This equates to an estimated HIV prevalence of 4.7 percent. In the same year, 55,000 people were newly infected with HIV, and 33,000 people died from an AIDS-related illness.

Although HIV prevalence has fallen in Tanzania over the past decade, tens of thousands of people become infected with HIV every year. Stigma against HIV positive people and human resource shortages are among the obstacles to ensuring a sustained reduction of new HIV infections and to providing care and treatment to those already infected.

Several strategies were being taken by health experts including male circumcision. According to the World Health Organization (WHO), male circumcision can control HIV transmission by almost 60 per cent.

The Regional HIV Prevalence rate currently stood at 4.8 per cent. Tanzanians should not relax in the fight against HIV/AIDS. More efforts were still needed to ensure that the disease was totally controlled by 2030.

About 37 million people globally are living with HIV out of whom 19 million are in Eastern and Southern African regions. UNAIDS 2015 report revealed that Tanzania had succeeded to reduce new HIV infections among adults from 72,000 cases recorded during 2013, to 69,000 cases during 2014 down to 48,000 cases during 2015.

Moreover, new infections among children dropped from 67,000 cases in 2010 to 56,000 cases in 2015. The report also indicated that about 1.4 million Tanzanians were living with HIV while those under Anti-Retrovials (ARVs) were about 800,000 which is about 57.1 per cent.

The National HIV Prevalence rate currently stood at 5.1 per cent. The Tanzanian Commission for AIDS (TACAIDS) has identified a number of challenges relating to the scale-up of ART –including limited financial resource base for ART and for testing weak supply chain management systems and poor drug management and drug stockouts.

Tanzania’s HIV epidemic is generalised, with pockets of concentrated epidemics among key populations such as people who inject drugs, men who have sex with men, mobile populations and sex workers.

Heterosexual sex accounts for the vast majority of all HIV infections in Tanzania and women are particularly affected. Concerns as AIDS patients ditch ARVs in Kagera A 2015 report of UNAIDS shows that Tanzania has succeeded to reduce new HIV infections as many people attend to hospitals to check their health status.

LATE last week, the humanitarian community activated a Level 3 emergency for the Democratic Republic of the Congo (DRC). This trigger in the global humanitarian system is seldom used, and only after serious deliberation by the top echelons of the UN system.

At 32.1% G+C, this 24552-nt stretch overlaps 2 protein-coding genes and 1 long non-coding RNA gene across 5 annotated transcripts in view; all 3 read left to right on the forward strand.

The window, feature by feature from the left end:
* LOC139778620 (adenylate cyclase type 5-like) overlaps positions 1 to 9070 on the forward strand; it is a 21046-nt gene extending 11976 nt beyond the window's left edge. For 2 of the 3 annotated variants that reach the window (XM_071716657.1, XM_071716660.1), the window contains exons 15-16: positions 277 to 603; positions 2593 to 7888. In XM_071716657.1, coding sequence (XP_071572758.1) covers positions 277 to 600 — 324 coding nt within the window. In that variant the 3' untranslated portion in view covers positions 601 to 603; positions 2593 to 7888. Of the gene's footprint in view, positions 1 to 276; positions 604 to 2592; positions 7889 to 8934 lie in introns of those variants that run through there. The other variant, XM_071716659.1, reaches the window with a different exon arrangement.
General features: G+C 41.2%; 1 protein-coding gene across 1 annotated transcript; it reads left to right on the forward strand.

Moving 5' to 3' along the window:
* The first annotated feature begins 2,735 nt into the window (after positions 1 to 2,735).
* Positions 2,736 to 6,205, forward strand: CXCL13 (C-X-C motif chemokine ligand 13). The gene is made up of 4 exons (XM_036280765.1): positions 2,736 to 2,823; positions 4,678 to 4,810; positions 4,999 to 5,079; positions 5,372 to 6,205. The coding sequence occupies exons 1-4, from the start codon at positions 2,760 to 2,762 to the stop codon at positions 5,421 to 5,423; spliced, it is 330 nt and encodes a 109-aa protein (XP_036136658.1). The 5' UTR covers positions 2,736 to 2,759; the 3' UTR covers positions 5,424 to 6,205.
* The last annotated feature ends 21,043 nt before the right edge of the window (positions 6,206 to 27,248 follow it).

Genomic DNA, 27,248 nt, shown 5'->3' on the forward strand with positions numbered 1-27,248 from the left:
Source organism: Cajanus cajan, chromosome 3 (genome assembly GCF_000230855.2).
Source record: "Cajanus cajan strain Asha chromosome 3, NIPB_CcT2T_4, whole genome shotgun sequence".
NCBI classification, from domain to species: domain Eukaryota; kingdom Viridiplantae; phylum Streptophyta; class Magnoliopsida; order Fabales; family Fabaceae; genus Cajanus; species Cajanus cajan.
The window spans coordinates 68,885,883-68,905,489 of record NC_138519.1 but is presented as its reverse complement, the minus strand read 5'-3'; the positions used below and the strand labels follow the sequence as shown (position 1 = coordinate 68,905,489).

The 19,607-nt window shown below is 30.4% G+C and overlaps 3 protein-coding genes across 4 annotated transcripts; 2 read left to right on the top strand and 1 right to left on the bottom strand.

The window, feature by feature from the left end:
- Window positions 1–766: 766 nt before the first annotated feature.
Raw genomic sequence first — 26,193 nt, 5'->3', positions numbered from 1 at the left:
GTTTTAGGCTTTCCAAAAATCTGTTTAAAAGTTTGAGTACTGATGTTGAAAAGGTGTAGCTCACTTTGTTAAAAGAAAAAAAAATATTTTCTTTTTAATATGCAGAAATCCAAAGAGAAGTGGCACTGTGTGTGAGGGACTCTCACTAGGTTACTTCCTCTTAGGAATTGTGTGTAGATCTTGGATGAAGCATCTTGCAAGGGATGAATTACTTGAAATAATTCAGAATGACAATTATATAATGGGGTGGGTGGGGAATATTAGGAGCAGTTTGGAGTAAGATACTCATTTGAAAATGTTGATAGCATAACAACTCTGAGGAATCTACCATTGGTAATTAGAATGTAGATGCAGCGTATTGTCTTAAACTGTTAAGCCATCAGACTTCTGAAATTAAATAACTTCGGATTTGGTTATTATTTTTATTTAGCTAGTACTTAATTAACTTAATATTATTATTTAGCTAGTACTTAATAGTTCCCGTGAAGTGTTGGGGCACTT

The alarm is uniquely activated for the world’s most complex and challenging emergencies. It is decided on based on five criteria: scale, complexity, urgency, capacity and reputational risk.

It calls for the entire humanitarian system to scale up and respond to colossal needs. Today, only three other crises are recognized as system-wide Level 3 emergencies: Syria, Yemen and Iraq.

DR Congo has joined a club no nation actively seeks membership of. The central African nation passed a tipping point mid-last year when it recorded the highest increase of newly displaced people in the world.

While the country’s Kivu provinces in the east have long been plagued by conflict, Grand Kasaï in the southcentral region saw widespread violence erupt. Almost a million people fled their homes across the country in 2016.

2017 has shown little sign of improvement. Another million people have been displaced so far this year, largely because of continued violence in Kasaï and the escalation of inter-communal fighting in Tanganyika province.

An additional 100,000 Congolese have fled to neighbouring countries as refugees. A dangerous thread flows through these crises – shocking levels of violence-related displacement, destruction of homes, attacks on schools, child-soldier recruitment and widespread humanitarian needs.

It’s a toxic mix that has stretched the country’s humanitarian system to its limit. The Level 3 emergency was activated on 20 October across DR Congo, with a focus on Kasaï, Tanganyika and South Kivu provinces.

Violence in Kasaï, Tanganyika and South Kivu has displaced millions over the past year. Close to 4.3 million people in these areas are estimated to face crisis or emergency levels of food insecurity.

The United Nations warns that further displacement is likely in these regions, as widespread armed group activities, unrest and violence fueled by ethnic and political conflict, affect many areas.

All this takes place against the backdrop of one of the world’s largest humanitarian crises. At least 8.5 million people across DR Congo need assistance and protection. Close to two million children are at risk of severe acute malnutrition.

Disease outbreaks, including cholera, affect tens of thousands of people each year. Aid organisations have asked for USD 812 million to respond to the crisis in 2017. That’s only USD 109 per person we want to help.

Despite this, the aid appeal is just 32 per cent funded almost 11 months into the year, making DR Congo one of the most underfunded crises in the world. IPS Congo’s wake-up call